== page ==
Wearables Won’t Be Truly Useful Until They’re Proactive

You’d be forgiven for thinking that wearable technology might be a passing fancy.

Yes; they have been used to bring about significant lifestyle changes for people with weight problems. Yes; they can help keep us motivated to stay active. My own time with Fitbit has certainly put a few things into perspective.

But it’s a mistake to think that this nascent technology has already hit its peak. Indeed, we’re only beginning to see the payoff from the wearable tech trend.

Wearable Technology and the NFL

Wrist-worn wearables tend to grab the most headlines these days, but progress is also being made on other types of wearables that don’t require such prominent placement on the body. Appropriately, the world of professional athletes is already among the earliest adopters.

Last year, it was reported that 17 NFL stadiums had partnered with Zebra Technologies to outfit players with RFID chips in their uniforms. The move was intended to allow better tracking of the players on the field—to provide “deeper stats,” if you will, but that only scratches the surface of what these devices will be capable of in the long term.

The real advantage here lies in being able to better assess how much stress players’ bodies are subjected to during games. In other words, the same technology that can track players’ movements in three dimensions can also give a sense of how athletes’ bodies are moving and performing under duress.

According to Cleveland Browns wide receiver Andrew Hawkins, the benefits are already becoming obvious: “I remember feeling like I was getting pounded in practice, and [the RFID chips] confirmed what I was feeling.” Thanks to the feedback provided by the chips, Hawkins’ training regimen was stepped down appropriately, preventing a potential injury and giving him time to recover.

The National Football League has also partnered with General Electric and even the United States military to explore how wearable technology could help prevent concussions.

Consumer-Level Products

Thankfully, proactive features like these aren’t exclusive to America’s sporting elite. Plenty of fitness companies are in the early stages of exploring injury prevention via wearables, and some such devices have already hit the market.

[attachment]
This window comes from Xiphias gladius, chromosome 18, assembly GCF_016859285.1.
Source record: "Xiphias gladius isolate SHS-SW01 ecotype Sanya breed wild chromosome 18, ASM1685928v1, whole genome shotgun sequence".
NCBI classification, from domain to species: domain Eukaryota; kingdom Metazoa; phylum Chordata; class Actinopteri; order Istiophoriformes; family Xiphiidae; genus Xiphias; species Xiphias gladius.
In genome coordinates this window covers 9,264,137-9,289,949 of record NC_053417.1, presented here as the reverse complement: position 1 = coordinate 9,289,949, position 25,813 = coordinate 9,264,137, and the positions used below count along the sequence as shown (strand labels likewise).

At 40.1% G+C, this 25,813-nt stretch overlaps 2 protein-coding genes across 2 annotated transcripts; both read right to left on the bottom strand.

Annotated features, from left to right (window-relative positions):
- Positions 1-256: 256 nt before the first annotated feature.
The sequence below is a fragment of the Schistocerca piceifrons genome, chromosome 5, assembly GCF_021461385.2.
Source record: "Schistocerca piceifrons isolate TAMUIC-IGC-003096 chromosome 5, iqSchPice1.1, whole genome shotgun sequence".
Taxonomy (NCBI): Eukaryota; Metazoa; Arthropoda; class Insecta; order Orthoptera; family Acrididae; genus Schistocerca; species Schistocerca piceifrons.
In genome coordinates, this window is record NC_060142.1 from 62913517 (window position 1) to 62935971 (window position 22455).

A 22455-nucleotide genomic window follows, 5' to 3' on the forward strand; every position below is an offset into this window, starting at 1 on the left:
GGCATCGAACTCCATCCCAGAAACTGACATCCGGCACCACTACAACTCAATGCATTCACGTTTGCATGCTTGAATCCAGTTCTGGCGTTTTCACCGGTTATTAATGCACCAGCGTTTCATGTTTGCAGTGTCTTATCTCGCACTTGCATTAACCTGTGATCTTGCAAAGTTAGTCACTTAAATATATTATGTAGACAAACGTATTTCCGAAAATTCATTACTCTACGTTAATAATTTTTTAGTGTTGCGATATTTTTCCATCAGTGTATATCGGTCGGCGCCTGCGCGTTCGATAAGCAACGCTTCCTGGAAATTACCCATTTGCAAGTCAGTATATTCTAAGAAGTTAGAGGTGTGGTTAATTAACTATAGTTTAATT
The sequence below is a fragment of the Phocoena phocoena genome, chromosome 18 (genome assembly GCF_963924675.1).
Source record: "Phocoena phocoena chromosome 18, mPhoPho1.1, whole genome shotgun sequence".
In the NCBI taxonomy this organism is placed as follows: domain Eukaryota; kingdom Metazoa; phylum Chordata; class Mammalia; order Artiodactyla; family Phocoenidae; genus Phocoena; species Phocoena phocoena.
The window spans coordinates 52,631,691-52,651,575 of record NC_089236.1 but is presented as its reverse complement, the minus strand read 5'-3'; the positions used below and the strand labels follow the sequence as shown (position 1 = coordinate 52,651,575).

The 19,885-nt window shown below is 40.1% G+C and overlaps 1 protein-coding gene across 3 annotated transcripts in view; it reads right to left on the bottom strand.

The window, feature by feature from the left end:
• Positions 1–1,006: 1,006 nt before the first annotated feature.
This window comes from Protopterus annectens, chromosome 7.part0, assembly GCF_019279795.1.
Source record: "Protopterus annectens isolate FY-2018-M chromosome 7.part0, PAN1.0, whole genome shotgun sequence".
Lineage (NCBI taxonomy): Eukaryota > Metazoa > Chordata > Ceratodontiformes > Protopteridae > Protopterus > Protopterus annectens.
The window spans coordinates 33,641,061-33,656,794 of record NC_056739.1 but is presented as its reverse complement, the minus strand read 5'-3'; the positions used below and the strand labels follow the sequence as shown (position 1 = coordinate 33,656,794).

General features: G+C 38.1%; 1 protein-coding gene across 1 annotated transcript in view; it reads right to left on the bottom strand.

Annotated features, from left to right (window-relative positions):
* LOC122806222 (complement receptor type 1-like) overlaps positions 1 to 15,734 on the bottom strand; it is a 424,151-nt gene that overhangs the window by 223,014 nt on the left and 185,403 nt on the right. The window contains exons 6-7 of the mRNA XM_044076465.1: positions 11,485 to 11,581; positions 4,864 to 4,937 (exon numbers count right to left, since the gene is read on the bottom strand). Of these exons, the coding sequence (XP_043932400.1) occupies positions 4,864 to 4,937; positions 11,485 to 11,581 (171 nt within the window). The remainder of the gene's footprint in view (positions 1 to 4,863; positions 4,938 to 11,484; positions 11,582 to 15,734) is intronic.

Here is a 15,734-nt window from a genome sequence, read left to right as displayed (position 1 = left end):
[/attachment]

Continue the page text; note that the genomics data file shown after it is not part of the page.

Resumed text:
The Garmin Forerunner 620, for instance, keeps tabs on the user’s heart rate during and after a run and, based on the results, provides a timeline for when the next round of physical activity should take place.

TomTom’s Cardio Multisport takes a similar approach: users can use the watch to set warm up and cool down goals and, using the provided heart rate data, create a personalized workout to minimize excessive wear and tear on the user’s body.

A third example comes to us from Sensoria, which introduced an unlikely product earlier this year: “smart socks.” Using textile sensors in the socks themselves, your footwear will communicate with your smartphone to provide coaching advice and a wealth of data that covers everything from “step cadence” to weight distribution. Again, the goal is to improve form and technique, all in an effort to reduce strain on the user’s body.

Long-Term Potential

To round out our look at proactive wearables, we’ll need to take a look at one of America’s most overworked professions: nursing. Nurses in America tend to work hideously long hours with insufficient pay—a fact that seems to be reported on regularly without any substantive changes in sight. The resulting physical and mental stress can sometimes lead to errors—errors that can result in injury, or worse.

According to a recent survey, it turns out that “nurse fatigue” is a real problem in America’s healthcare industry. More than 27% of survey respondents—healthcare professionals, all of them—admitted that they had made an error at work due to fatigue. Nearly 65% indicated that they had almost made a mistake as a result of fatigue.

Remember the motion tracking software being looked at by the NFL? There’s no reason it couldn’t also be applied to America’s most vulnerable workers. Wearable technologies could radically change the way we look at staffing and how we administer care in America’s hospitals.

It could even come in handy in other labor-intensive industries, where injuries in the workplace can be both costly and confusing, and often require third-party investigations to reach an amicable solution. Granted, technology may never catch 100% of potential injuries, but if any improvement would be a welcome one.

And perhaps best of all, proactive wearables could, in helping us avoid injuries, also help us eliminate the red tape that comes with dealing with insurance companies. From denied insurance claims to murky questions of coverage eligibility, anything that keeps us out of the emergency room is a step in the right direction.

For right now, though, it seems that our imaginations are outstripping the technology available to us. But who knows—with major technology companies, and even the NFL on the case, it’s only a matter of time before we’re all sporting wearables that will prevent injuries long before they happen.